The Other McCain

"One should either write ruthlessly what one believes to be the truth, or else shut up." — Arthur Koestler

Strategy Lesson: State Parties Matter

Posted on | November 23, 2010 | 4 Comments

For the benefit of Alex Pareene — who strangely seems to believe that campaigns are of secondary importance to who wins elections — let me unravel a bit of strategy.

When I visited Massachusetts in early October, there was clearly a grassroots “enthusiasm gap” favoring Republicans. Da Tech Guy kept saying he had that Scott Brown feeling,” and even the Boston Globe noted how fired-up the local GOP was.

Yet when Election Night returns came in, the result was an across-the-board Democratic victory in Massachusetts. Deval Patrick was re-elected governor by a 7-point margin. The NRCC’s favorite House candidate in the state, Jeff Perry in MA-10, got just 42% of the vote, and no GOP House candidate got more than 43%.

The secret of the Democrats’ success wasn’t really a secret: The Massachusetts Democratic Party outspent the state GOP more than 2-to-1:

In the final days of the fall campaign, the Democratic State Committee overwhelmed its Republican counterpart with a massive amount of spending . . .
New reports filed with the state show that from Nov. 1 to Nov. 15, the state Democratic Party outspent the Massachusetts Republican Party, $475,641 to $21,147. In the prior month, the Democrats had outspent the GOP by more than 2 to 1, $2.4 million to $1.1 million, as both parties invested heavily in advertising to support their gubernatorial candidates. Since January 2009, the Democratic Party outspent Republicans by $5.9 million to $2.6 million. . . .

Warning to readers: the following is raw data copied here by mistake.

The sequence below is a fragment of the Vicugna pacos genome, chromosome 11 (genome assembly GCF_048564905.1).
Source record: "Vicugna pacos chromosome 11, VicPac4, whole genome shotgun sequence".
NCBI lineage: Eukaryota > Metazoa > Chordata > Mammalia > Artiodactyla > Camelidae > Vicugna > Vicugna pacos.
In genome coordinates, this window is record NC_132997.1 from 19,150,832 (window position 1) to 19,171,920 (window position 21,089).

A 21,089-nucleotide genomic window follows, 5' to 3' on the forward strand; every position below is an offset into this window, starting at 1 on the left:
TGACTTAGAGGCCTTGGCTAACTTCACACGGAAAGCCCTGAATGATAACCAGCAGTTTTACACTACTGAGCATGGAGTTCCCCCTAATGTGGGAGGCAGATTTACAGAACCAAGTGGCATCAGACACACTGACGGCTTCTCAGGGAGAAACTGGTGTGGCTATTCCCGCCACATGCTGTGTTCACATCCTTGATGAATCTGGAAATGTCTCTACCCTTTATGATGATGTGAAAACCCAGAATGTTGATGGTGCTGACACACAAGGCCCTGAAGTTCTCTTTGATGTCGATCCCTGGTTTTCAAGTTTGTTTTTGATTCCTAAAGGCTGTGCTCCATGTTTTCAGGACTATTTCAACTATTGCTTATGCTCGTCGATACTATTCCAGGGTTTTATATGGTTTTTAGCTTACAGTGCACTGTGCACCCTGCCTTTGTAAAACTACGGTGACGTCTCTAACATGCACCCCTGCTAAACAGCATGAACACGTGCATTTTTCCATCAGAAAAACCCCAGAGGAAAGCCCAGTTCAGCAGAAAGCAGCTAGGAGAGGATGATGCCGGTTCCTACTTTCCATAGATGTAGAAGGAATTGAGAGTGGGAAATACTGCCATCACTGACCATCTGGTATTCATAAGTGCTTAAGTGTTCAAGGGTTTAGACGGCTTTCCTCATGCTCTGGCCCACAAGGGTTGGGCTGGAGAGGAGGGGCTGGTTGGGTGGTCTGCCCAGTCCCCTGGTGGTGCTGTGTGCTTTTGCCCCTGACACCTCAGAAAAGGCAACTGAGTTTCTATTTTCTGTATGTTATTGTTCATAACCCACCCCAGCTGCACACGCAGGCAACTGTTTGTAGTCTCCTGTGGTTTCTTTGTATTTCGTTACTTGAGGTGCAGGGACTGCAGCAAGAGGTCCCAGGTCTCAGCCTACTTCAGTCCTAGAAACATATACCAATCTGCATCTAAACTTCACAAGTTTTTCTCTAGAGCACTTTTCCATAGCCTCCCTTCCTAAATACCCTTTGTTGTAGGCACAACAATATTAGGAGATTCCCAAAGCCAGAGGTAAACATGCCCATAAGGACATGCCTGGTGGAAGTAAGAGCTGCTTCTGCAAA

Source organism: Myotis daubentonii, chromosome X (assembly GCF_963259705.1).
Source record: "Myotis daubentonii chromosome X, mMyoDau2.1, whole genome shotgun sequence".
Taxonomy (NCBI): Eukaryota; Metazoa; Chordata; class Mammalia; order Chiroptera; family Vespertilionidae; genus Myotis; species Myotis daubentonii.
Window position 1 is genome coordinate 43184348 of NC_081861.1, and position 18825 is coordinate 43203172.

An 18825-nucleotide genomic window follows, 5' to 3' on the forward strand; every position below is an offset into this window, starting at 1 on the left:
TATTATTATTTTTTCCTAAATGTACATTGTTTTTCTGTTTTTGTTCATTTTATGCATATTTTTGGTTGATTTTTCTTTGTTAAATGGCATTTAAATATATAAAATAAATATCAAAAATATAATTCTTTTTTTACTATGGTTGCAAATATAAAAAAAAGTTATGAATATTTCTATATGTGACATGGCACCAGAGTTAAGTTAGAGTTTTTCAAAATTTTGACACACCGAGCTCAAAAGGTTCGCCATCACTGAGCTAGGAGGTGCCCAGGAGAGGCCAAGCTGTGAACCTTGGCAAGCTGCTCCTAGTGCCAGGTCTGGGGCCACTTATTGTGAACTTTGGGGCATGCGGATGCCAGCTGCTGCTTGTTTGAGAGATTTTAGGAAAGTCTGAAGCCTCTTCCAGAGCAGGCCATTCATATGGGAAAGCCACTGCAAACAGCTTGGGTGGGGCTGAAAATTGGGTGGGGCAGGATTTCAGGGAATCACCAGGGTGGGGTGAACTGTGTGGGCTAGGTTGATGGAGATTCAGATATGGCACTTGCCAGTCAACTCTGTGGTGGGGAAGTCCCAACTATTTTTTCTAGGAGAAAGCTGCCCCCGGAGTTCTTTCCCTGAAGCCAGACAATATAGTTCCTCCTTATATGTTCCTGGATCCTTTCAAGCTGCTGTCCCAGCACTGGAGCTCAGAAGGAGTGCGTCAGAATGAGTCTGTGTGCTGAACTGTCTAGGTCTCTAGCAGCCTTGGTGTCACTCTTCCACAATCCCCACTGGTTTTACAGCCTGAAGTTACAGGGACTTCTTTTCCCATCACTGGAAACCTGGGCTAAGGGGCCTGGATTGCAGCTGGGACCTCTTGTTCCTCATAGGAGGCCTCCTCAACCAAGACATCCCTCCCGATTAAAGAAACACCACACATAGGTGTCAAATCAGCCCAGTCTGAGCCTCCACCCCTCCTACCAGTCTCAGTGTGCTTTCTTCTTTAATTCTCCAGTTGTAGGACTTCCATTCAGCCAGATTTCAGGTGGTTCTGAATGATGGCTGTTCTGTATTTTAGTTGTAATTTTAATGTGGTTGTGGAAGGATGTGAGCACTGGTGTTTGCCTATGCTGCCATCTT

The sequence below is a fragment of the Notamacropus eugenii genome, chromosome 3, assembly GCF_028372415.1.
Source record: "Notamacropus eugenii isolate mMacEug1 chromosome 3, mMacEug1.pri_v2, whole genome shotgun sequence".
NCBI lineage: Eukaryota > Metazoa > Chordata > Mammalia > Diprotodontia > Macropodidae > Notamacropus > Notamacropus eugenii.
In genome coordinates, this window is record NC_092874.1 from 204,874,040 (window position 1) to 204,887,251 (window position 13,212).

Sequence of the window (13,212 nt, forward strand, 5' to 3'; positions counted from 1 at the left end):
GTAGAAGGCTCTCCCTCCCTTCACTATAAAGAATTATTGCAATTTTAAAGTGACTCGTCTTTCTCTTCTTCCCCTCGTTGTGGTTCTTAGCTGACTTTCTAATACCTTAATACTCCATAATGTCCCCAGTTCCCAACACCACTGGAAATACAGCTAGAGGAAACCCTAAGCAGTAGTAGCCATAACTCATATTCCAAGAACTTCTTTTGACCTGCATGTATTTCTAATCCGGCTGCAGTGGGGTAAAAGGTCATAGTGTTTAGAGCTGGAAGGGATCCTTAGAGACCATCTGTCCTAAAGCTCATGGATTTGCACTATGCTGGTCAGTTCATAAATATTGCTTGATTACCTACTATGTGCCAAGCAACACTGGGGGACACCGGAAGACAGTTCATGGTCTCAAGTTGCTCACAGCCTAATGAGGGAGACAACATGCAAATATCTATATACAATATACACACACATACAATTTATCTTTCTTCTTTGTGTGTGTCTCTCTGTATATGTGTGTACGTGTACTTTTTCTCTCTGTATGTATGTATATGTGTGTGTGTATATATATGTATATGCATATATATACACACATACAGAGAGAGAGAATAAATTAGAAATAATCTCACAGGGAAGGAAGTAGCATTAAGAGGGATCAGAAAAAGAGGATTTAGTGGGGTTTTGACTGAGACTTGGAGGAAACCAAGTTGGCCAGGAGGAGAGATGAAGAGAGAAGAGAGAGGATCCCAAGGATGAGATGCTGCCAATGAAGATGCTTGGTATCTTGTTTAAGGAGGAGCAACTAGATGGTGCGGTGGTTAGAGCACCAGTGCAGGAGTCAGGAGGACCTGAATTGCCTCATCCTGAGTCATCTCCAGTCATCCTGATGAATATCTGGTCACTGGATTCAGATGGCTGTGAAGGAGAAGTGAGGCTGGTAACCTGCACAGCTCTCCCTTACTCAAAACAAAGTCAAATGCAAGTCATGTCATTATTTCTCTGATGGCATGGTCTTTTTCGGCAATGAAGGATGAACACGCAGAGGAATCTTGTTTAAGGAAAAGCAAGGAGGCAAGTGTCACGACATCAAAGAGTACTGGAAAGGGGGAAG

John Walsh, chairman of the Massachusetts Democratic Party, said the late spending was the final piece of a seven-month effort to identify Democratic voters and get them to the polls and avoid a repeat of the special US Senate election last January, when Republican Scott Brown was elected.
He said that the party’s strategy included reaching ethnic communities and about 300,000 so-called sporadic Democratic voters and that the state committee spent heavily on field organizers, about 40 campaign offices around the state, polling to track specific races, and assessing candidates for lesser office who would need additional help.

Read the whole thing, including the excuse-making by the state GOP chairwoman, who should be voted out at the next meeting. The overall money gap between the state parties — the $3.3 million disadvantage for Republicans — was not so great that it could not have been bridged, or at least narrowed, by fundraising efforts in a state as wealthy as Massachusetts.

And that should be a lesson to grassroots Republicans everywhere: Building up the state and local party apparatus is an excellent off-year project: “Stop asking what you can do, and start doing what you can.”


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